The more mass a star or planet has,

the more steeply it bends space-time around it, and so the more gravity it has.

[NOISE] Throw something extremely heavy, like a collapsing star,

onto the sheet, and you soon end up with a universe full of holes.

>> [NOISE] Ow, watch it, coney.

[NOISE] [SOUND] Oops.

>> [NOISE] As a massive star cools and shrinks,

that will curve the space-time around it more and more.

[NOISE] Eventually, when it shrinks to a certain critical size,

it will quite literally create a black hole in space-time.

Things can fall into a black hole, but nothing can get out.

[NOISE].

>> Oh, there's so much I don't know about astrophysics.

I wish I read that book by that wheelchair guy.

5:54

[NOISE].

>> The most terrifying concept in astrophysics lurks at the bottom of

the black hole, the singularity.

[NOISE] Everything that has ever fallen into the hole is

destroyed at the singularity, crushed into a pin,

pinpoint of infinite density and infinite smallness.

Even space and time are squelched out of existence.

[NOISE] All that remains in the outside universe

is a perfect sphere of absolute darkness,

a gravitational ghost of the star that died.

This sphere is called the event horizon and it marks the edge of the abyss.

>> In the theory of black holes, the calculation produces a problem

because the center of a black hole is a singularity,

an infinity of mass density that is impossible in the theory.

As Stephen Hawking has said,

the theory of black holes contains the seeds of its own demise.

This suggests that our theory of black holes is not yet complete.

General relativity and

relativistic astrophysics can be used to model black holes quite accurately.

And although a black hole would seem to be a black object, invisible to us,

it turns out that black holes are unlikely to be completely isolated in space.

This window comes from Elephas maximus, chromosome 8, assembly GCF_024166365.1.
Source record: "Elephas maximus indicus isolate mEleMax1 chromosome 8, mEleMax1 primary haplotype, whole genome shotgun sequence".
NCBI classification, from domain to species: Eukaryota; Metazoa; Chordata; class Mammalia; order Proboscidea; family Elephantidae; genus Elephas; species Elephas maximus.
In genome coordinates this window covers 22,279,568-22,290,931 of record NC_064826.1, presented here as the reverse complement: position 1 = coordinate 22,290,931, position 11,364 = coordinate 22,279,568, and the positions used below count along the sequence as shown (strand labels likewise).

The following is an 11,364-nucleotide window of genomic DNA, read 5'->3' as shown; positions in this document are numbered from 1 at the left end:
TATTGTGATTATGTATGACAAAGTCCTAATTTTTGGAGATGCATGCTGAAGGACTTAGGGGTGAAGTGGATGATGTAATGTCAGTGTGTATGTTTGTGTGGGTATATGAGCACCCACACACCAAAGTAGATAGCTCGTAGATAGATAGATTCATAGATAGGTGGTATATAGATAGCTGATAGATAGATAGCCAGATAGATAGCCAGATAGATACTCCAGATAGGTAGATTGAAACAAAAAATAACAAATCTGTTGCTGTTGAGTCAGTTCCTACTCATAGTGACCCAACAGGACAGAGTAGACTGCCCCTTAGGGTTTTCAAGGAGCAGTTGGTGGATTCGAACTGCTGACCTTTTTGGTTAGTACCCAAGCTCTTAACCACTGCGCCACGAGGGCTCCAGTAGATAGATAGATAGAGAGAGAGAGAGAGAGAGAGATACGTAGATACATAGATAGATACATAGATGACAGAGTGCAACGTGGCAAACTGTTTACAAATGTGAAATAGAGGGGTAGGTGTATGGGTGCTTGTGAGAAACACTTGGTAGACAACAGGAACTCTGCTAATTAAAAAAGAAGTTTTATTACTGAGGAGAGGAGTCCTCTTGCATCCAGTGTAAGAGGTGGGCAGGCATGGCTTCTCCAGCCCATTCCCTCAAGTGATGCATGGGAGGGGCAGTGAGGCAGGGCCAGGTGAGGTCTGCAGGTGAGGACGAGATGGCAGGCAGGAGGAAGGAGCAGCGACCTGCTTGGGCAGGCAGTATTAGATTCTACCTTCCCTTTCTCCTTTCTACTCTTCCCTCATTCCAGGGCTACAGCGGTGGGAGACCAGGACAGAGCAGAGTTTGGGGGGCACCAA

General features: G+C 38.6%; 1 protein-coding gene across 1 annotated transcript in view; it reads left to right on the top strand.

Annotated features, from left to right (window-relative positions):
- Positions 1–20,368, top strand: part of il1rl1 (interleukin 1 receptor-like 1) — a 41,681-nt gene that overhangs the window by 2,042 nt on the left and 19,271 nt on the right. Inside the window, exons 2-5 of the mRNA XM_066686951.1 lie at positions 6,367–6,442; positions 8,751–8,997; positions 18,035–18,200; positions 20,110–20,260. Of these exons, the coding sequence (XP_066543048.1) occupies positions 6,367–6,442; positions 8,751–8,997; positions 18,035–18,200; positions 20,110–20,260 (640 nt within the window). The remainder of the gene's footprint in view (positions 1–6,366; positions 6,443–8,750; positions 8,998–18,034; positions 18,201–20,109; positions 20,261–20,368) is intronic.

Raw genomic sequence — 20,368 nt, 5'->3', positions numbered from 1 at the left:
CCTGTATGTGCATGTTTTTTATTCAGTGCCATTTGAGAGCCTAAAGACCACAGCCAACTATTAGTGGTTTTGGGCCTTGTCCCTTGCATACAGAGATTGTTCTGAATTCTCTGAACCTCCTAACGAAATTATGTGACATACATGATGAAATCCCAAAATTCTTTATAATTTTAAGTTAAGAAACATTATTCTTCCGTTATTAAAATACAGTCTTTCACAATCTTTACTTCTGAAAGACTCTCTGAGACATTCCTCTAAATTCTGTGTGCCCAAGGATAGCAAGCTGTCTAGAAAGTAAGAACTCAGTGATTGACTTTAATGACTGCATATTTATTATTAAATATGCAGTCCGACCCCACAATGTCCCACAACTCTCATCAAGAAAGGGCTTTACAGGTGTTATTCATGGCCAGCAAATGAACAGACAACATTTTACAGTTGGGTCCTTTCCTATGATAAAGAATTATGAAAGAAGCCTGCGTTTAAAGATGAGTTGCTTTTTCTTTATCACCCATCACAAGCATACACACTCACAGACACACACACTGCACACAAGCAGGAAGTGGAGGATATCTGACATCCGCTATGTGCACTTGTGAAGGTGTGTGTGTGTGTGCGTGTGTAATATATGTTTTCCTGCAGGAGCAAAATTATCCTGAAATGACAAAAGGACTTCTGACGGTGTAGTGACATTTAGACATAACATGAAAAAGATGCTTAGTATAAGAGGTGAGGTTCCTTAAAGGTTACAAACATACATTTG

Although the matter passing the event horizon becomes invisible from view,

its acceleration on the way in leads to huge torrents of energy being released.

So we might expect black holes to be visible by this mechanism,

as this visualization shows.

This, in fact,

is the key to how we think black holes have actually been proved in space.

At the moment, the likelihood that black holes exist is very high, perhaps 99%.

What we look for is a situation of a binary pair, where one of the stars

is visible and its properties and evolutionary state can be measured.

The binary orbit gives the mass of the unseen companion.

And if that mass must be more than three times the mass of the Sun, and the star's

in a late phase of its life, then it fits the definition of a black hole.

Also, this black hole is unlikely to be dark.

In a binary system containing a black hole,

mass is being siphoned on to the black hole from the companion.

It falls into an equatorial disc because the black hole will be spinning extremely

rapidly.

This disk of material approaches within three to ten times

the event horizon distance and heats up enormously.

The inner regions of the disk may be 100 to 200 thousand kelvin,

the outer regions 30 to 50 thousand kelvin.

This radiation will be produced at hard x-ray and soft ultraviolet wavelengths.

Meanwhile, some of the material is accelerated

down the poles of the spinning black hole, like a cosmic particle accelerator sending

plasma to large fractions of the velocity of light.

This also makes high energy radiation,

often visible across the electromagnetic spectrum from radio waves to gamma rays.

So this becomes the reason why we think black holes exist.

Currently, there are several dozen systems where it's almost certain

that the invisible companion is an evolved collapsed star with a mass

more than three times the mass of the Sun.

This is the basis of our evidence that black holes actually exist.

Even more exotic phenomena, including gravity waves,

are predicted when black holes are in orbit around

other evolved final states of stars, such as neutron stars.

In principle, the gravity waves released from this system and

the slow inspiral will produce a bigger black hole when the objects merge.

If a collapsed remnant at the end of a massive star's life is

more than about three times the mass of the Sun,

no force of nature can stop it from collapsing to a state called a black hole.

The black hole is bounded by the event horizon, an information membrane

marking the distance within which all information is trapped, and

nothing, no matter, no radiation can escape.

Do black holes actually exist?

We currently have several dozen examples in the nearby universe of binary systems

where the invisible companion is almost certainly a black hole.

It's expected that throughout the galaxy, there may be 10 million black holes,

and about 30 to 50 million neutron stars.